10 Years of… London beer

Published on 8 October 2009 in , , , ,

It might sound a bit of a cliché, but when I first moved to London, one of the questions I’d get asked by people up north was “how do you cope with the beer down there?” as if there was something almost poisonous about the London beers!

The Ship and Shovel, Charing Cross, London

I always found it a funny question as I found the beer world improved enormously when I moved to the capital!

Maybe it was the pubs we used to visit up there, but choice was rarely on the radar. I grew up near a lot of Robinson’s pubs, but if it wasn’t Robbie’s then it tended to be a choice of Boddies, Boddie’s or Boddie’s.

That’s not to say that there’s not great ales or great breweries in Manchester – Hydes, Holts, Lees to name three – but we just never seemed to end up in a pub that didn’t sell Boddingtons or Robinsons.

And to be honest, I never really got on with Boddingtons.

So to arrive in London, all that had to happen was that I found more choice and I’d be happy.

Not being overfull of money, initially Catherine and myself tended to favour Wetherspoons outlets, but soon our repertoire grew. We’d make a point of seeking new pubs, and trying new brews.

Cos when it comes to beer, London has a great choice. There’s the two main local brews – Fullers and Youngs – but also other brewers from further afield seem delight on visiting the capital. Greene King from Suffolk, Shepherd Neame from Kent, Badger from Dorset and Sam Smiths from Yorkshire all have estates here, and there’s countless free houses and other operators too.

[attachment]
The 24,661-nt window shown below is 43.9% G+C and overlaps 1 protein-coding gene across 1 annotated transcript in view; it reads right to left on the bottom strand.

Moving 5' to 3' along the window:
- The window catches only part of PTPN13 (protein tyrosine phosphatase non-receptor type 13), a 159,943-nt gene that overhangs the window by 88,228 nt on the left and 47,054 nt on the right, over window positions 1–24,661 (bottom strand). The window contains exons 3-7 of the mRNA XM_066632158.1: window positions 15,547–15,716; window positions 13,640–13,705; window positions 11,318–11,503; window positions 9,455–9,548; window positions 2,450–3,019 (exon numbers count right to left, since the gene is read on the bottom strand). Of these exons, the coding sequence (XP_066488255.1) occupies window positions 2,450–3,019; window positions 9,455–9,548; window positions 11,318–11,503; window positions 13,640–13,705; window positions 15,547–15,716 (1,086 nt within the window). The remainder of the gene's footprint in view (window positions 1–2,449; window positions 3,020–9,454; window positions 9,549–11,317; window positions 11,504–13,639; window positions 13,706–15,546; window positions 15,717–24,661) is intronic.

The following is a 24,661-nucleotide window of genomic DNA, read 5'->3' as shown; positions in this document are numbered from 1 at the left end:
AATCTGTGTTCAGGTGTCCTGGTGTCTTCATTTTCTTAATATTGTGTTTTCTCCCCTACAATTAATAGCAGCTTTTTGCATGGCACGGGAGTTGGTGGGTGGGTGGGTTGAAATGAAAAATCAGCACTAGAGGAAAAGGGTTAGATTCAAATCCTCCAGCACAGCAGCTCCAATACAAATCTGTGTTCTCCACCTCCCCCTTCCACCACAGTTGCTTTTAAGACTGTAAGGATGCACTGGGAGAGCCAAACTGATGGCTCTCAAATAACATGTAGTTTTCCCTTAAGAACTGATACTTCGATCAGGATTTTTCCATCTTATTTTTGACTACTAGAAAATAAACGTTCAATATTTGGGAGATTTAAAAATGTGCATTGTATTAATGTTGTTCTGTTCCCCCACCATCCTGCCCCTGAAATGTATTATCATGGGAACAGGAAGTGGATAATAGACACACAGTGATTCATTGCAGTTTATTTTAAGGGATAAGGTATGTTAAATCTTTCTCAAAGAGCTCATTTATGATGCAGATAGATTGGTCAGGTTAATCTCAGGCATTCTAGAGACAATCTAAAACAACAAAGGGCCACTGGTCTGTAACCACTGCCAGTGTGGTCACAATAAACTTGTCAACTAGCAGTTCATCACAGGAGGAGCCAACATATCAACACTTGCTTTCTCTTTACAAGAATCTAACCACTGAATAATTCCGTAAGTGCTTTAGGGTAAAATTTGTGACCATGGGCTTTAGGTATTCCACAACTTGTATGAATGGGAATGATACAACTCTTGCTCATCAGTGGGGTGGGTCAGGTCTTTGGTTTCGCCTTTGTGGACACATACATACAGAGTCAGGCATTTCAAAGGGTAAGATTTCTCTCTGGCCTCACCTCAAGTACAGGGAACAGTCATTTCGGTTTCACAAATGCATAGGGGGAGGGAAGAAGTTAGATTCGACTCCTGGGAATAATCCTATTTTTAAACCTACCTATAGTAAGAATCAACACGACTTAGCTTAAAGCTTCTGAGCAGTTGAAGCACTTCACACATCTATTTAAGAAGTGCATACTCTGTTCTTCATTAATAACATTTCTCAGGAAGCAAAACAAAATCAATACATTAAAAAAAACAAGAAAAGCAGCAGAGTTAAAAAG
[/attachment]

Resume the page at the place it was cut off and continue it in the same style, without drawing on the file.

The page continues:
Of course the other big difference is not in choice, but in beer style. Northern beers, of course, use sparklers on the handpump in order to give the beer a smooth, creamy head, whilst southern beers tend to be served without a sparkler.

I confess I do sometimes miss the northern style – but the important thing is that I only miss it on beers which are supposed to be served that way.

Arriving in London, I got to try Courage Directors without one for the first time, and haven’t looked back since – even confusing bar staff up north by asking them to remove it when dispensing a pint. Breweries tend to make beers to be served either with or without a sparkler, so having it served the “wrong” way makes a huge difference to the taste and the experience. (Some brewers do make beer that works both ways). Southern beers don’t work served Northern style, and it’s no good trying to serve a Northern beer the southern way!

Incidentally last Christmas, I went on a bit of a pub crawl of Manchester with an old friend Jacko. During the crawl we popped our heads in a couple of pubs where Jacko had been a regular as a student at UMIST, which had previously had handpulls but now seemed to be keg only. We tended not to stay, but it didn’t stop me checking out the range, and one beer was very noticeably absent. In pubs where once the Cream of Manchester would be a compulsory fixture – even in keg form – it had been usurped by a Yorkshire interloper. For it seemed that in Manchester city centre at least, the war of the beer roses had been won by a certain John Smiths…